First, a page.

Is prevention better than cure? In this article, Sara Wickham looks at the idea of prophylaxis; doing things to try to prevent disease and danger.
It has long been thought that ‘prevention is better than cure’ and many of the things we routinely do in our lives are aimed at preventing disease and danger. If we get into a car, we put our seat belt on; we try to eat five servings of fruit and vegetables each day; and we follow Tufty’s exhortations to stop, look and listen before crossing the road. The institutions around us also insist that we follow their health and safety advice, so we trot along to hospital fire lectures, give our full attention to cabin crews as they wrestle with lifejackets and oxygen masks and console screaming children who are too short to be allowed on the roller coaster.
Many of these things are only sensible, but I find it interesting that we have become so well trained in following the rules of prevention that we ~ as a society ~ haven’t always stopped to think about whether some of these rules are right for us. We are, in fact, so well-trained that many of us feel guilty if we don’t follow the guidelines: if, for instance, it gets to bedtime and we have only eaten three portions of veggies, or if we have spent the whole day on the sofa eating “naughty” chocolate instead of going to the gym.
This cultural trend towards prevention has, of course, spilled over into maternity care and pregnant women are advised not to eat, drink and smoke certain things, and expected to avail themselves of a whole raft of preventative measures. The very act of entering a modern maternity care system can be viewed as a safety measure in that some women see this as putting their trust in professionals who will guide their decisions, just as we put our trust in pilots and trust that they will tell us if and when we need to put our head between our knees.
Depending on where you are in the world, these prophylactic measures include routinely withholding food or fluids from labouring women, routinely managing the third stage of labour, routinely giving vitamin K, anti-D or antibiotics and even simple things like cord care. In many cases, the problem being prevented can be potentially serious (such as in the case of haemorrhagic disease, now known as vitamin K deficiency bleeding) but it will only occur in a very few babies. But, unlike wearing your seatbelt on the plane, which at worst means you can’t get into a comfortable position to sleep, the preventative measures offered to pregnant women often carry risks of their own. Prophylaxis literally means “prevention of disease” and with all of these measures, there are a number of questions which need to be considered:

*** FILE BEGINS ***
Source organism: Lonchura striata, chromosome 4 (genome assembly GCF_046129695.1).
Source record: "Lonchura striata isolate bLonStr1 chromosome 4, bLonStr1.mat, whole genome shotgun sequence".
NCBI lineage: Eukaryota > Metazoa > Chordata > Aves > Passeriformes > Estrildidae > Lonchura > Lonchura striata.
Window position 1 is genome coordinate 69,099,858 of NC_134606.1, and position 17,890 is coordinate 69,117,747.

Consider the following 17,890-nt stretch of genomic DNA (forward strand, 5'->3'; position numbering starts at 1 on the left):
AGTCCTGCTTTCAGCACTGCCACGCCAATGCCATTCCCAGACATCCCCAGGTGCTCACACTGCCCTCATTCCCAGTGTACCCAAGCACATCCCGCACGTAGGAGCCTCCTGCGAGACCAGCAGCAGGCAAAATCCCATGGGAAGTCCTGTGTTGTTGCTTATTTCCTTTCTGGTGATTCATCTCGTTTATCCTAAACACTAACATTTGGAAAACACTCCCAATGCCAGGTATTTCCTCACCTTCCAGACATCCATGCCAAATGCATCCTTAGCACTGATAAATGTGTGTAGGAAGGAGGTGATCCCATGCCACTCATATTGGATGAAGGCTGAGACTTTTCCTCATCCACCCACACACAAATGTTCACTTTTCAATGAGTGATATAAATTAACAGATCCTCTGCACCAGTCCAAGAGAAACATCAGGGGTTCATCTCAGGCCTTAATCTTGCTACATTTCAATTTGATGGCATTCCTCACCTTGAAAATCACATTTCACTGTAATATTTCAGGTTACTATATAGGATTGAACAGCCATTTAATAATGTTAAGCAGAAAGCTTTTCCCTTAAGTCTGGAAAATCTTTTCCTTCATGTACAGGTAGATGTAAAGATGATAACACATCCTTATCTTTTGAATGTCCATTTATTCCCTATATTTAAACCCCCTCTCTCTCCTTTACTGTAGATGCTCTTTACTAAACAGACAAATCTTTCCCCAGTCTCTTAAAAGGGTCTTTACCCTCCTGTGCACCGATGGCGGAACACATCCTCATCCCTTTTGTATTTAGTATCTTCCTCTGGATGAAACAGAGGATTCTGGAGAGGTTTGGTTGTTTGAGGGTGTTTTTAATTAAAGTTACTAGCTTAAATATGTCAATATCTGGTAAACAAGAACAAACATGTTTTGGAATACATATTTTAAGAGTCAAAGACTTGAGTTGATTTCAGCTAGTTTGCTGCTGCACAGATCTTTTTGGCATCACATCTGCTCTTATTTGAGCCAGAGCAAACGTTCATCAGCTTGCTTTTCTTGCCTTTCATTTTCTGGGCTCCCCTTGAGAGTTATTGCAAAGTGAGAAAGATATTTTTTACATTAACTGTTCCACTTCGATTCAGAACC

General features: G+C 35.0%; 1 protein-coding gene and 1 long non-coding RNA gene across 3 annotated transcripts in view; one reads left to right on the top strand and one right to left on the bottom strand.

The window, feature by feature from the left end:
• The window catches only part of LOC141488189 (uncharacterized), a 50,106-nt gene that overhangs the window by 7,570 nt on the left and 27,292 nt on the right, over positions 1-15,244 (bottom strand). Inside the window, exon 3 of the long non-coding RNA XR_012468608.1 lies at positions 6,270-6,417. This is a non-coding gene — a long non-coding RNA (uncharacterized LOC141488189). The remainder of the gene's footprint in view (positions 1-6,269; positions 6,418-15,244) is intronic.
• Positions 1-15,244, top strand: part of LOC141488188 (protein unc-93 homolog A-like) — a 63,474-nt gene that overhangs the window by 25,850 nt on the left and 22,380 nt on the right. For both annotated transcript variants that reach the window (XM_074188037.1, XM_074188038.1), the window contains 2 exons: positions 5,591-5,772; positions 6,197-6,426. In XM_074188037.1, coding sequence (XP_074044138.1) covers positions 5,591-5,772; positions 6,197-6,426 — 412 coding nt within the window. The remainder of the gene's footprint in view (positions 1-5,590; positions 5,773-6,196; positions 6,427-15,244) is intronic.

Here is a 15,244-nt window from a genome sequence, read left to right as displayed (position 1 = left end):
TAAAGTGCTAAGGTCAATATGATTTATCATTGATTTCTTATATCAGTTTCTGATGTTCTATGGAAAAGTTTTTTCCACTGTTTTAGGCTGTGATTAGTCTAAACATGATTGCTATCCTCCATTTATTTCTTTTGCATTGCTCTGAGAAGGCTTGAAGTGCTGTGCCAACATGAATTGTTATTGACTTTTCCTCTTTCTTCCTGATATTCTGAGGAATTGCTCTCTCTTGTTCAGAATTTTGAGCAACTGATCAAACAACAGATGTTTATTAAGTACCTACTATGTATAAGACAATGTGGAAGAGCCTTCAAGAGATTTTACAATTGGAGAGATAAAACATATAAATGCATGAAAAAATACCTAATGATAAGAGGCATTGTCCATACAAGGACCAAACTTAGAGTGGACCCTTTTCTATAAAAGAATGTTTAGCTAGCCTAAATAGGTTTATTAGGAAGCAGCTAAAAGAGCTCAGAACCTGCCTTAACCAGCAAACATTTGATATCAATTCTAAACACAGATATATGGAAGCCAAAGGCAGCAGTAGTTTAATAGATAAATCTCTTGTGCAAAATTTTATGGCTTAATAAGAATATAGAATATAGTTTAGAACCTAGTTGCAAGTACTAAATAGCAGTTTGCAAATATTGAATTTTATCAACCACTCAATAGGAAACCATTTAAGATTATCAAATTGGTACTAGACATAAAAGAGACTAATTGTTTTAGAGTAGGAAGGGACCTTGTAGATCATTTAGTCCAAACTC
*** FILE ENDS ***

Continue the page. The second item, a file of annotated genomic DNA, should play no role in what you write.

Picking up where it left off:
- BASELINE RISK: What percentage of women / babies will actually end up with the condition that the prophylaxis is intended to prevent? (The woman can then decide how this level of risk feels to her: it is also useful for women to know if anything can be done to treat the condition if it does occur).
- EFFICACY: How effective is the prophylactic intervention? (Many women believe that interventions offer a 100% guarantee; as we know, this is very rarely the case).
- SIDE-EFFECTS: What are the potential side-effects and risks of the prophylactic intervention? (A woman can then decide whether she is willing to take on these risks, or make a decision between the risks of the disease or the risks of the intervention).
One of the major issues for midwives here is that the issues are so complex, and part of the complexity is due to the fact that, while many of the prophylactic interventions in use in maternity care can be challenged, and while many midwives are aware that prophylactic interventions are not always the panacea they are thought to be, these challenges are often based on different issues. For instance, there is little question of the efficacy of both vitamin K and anti-D but there are some questions around risk, whereas the idea of starving labouring women can be challenged on the grounds of efficacy, risks cause by the intervention and a low risk of the condition actually occurring. Medically managing the third stage is not always as efficacious as we might think, carries a risk of side-effects and may be less vital in the West, where we are usually able to treat PPH, than in other areas of the world.
Then there are the many things we do in the name of prophylaxis, but which have not really been evaluated; for instance, routine cord care or offering advice about eating or avoiding certain foods. Perhaps the time has come when we need to take a deeper look at these issues and ask ourselves whether it is better to offer Tufty-type care, which warns of every possible danger, or to look at other possibilities?
You can read the – now quite dated – second part of this article here. I have left these articles up because they relate to important issues, but for a more up-to-date discussion, please see my book, Vitamin K and the Newborn – or come and join our one of our online courses, where we look at this kind of question in much greater depth.